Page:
Before the first shot soared off the tee at the 2016 U.S. Junior Amateur Golf Championships, he was behind the scenes making sure every finite detail didn’t go unnoticed with the other officials.

On the second round of stroke play, on July 19, he worked his biggest job to date with the United States Golf Association: acting as the starter at The Honors Course in Ooltewah, Tennessee.

With the world’s top junior golfers (18-and-under) on hand in the field of 64 he played a major role at the tournament on and off the course.

A tournament that has seen past champions such as Jordan Spieth and Tiger Woods.

Seymour’s Frank Wintin has served as a player, caddy, coach and official throughout the years.

In 2014, Wintin stepped away from coaching the golf team at Bloomington South to pursue a new venture — working with the USGA’s Junior Amateur Committee as an official.

He now sets up USGA Junior Amateur qualifying events in Indiana while also working out of state events that are assigned to him.

The 1977 Seymour graduate attended rules workshops sponsored by the USGA and PGA for years, so the job fit into his extensive golf résumé.

“The way I got involved with this is I coached golf for a long time and started at Bedford North Lawrence and then at Bloomington South,” Wintin said. “I got tired of going to golf tournaments and realizing there wasn’t anyone who knew the rules.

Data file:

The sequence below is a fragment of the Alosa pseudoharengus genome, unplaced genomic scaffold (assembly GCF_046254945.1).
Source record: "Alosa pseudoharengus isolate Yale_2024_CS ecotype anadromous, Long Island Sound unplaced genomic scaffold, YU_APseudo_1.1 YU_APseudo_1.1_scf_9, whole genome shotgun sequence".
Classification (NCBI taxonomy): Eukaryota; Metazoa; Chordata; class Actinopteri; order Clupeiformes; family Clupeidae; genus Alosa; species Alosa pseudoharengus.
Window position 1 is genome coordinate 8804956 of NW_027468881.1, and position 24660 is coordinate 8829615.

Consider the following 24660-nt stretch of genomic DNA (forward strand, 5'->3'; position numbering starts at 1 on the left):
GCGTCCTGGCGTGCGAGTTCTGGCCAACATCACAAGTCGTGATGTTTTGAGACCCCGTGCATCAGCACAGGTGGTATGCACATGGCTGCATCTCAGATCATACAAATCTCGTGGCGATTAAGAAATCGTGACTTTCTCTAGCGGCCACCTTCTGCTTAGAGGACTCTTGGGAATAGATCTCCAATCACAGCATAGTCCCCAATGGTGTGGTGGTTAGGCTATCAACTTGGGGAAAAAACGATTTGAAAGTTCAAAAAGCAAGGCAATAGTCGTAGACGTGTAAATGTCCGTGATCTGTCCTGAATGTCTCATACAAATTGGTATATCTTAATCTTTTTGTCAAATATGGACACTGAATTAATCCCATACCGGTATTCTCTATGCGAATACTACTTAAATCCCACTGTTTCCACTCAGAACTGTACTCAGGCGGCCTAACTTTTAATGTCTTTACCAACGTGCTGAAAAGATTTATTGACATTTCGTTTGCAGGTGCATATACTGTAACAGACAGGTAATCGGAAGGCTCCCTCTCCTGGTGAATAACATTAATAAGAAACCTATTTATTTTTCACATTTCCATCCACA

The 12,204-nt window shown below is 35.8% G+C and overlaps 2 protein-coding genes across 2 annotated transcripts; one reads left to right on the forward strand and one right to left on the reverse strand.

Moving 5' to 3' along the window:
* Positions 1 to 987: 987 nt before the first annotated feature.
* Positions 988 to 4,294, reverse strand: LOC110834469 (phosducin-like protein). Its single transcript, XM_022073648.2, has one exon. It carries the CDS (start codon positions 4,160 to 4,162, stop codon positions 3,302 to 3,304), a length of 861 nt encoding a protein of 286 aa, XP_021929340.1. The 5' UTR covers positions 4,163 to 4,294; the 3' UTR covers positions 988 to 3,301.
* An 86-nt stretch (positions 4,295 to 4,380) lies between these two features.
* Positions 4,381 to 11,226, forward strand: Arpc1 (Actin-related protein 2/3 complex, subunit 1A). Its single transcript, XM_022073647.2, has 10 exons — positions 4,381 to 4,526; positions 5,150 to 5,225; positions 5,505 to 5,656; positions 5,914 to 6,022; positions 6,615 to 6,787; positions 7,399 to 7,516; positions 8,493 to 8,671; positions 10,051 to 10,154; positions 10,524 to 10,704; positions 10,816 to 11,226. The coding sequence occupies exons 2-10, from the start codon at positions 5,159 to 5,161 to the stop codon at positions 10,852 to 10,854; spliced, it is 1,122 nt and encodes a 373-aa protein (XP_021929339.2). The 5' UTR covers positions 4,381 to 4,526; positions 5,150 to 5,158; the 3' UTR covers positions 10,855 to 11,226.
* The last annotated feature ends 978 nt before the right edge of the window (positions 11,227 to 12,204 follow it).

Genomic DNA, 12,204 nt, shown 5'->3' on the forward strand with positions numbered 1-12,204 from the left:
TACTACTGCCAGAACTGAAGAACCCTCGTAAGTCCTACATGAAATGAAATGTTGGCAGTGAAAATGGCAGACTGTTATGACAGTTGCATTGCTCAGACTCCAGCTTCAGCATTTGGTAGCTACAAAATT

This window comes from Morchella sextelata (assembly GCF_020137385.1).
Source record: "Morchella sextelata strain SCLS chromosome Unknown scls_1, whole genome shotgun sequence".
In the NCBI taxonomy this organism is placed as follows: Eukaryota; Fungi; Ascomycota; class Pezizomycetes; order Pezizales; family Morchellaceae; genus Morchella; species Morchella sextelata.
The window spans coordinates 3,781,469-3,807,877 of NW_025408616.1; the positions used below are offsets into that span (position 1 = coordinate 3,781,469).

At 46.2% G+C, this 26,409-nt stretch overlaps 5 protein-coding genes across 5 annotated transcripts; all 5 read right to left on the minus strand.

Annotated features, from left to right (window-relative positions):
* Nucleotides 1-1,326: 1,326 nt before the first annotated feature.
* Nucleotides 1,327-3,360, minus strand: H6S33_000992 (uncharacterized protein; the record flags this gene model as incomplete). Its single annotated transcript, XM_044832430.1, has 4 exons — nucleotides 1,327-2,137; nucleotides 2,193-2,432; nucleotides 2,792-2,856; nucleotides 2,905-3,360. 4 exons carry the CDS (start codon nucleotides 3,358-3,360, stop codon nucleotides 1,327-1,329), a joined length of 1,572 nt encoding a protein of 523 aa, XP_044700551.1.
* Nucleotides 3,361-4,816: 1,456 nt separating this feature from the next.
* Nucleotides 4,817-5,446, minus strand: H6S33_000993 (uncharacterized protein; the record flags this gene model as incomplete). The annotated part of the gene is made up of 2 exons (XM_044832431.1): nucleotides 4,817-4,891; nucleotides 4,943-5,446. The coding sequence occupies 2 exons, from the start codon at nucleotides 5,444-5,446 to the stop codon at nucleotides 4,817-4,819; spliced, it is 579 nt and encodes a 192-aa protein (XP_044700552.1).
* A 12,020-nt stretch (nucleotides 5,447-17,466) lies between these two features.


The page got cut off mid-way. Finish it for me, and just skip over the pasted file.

“So, I started studying the rules. The USGA has a series of workshops year all over the country. If you reach a certain score, you are invited if you want to be a tournament director. I work a lot of local tournaments with the Indiana Golf Association. I want to support the game as much as I can.”

He said that the biggest difference between coaching and working as an official is the travel and the consistent level of competition.

“When you’re coaching in high school, you’re just going across Indiana,” Wintin said. “I’ve now been to places like Tennessee, Ohio, South Carolina and Texas. You get to be around the top players in junior golf. I get to work with all kinds of amazing people and meet great golfers, and that’s the most enjoyable thing for me.”

When he’s working a tournament, Wintin serves a variety of roles.

“You’re kind of a referee and administrator at the same time,” Wintin said. “We don’t blow whistles or anything like that. We go around the course answering questions, making sure the weather is safe and things like that.

We’re making people aware, not trying to call penalties. The rules are complicated and they have to be. Not every golf course is the same, it’s not like a baseball or football field that’s the same size. We want to help the golfers. In our sport, the athletes come to us and we help them out.”

He continues to teach at Oolitic Middle School, and has worked with the North Lawrence Community School System since 1988.

On top of high school-aged events, Wintin also works college tournaments.

Frank, who also played at Seymour, is the son of former Seymour athletics director Walt Wintin, and said that his father inspired his passion for athletics.

“The most important thing is that I’m getting to do what my dad did,” Frank said. “I’m getting to go out and do some things similar to what he did. It’s really rewarding to carry on his tradition.”

Jordan Morey is sports editor at The (Seymour) Tribune. He can be reached at or 812-523-7069.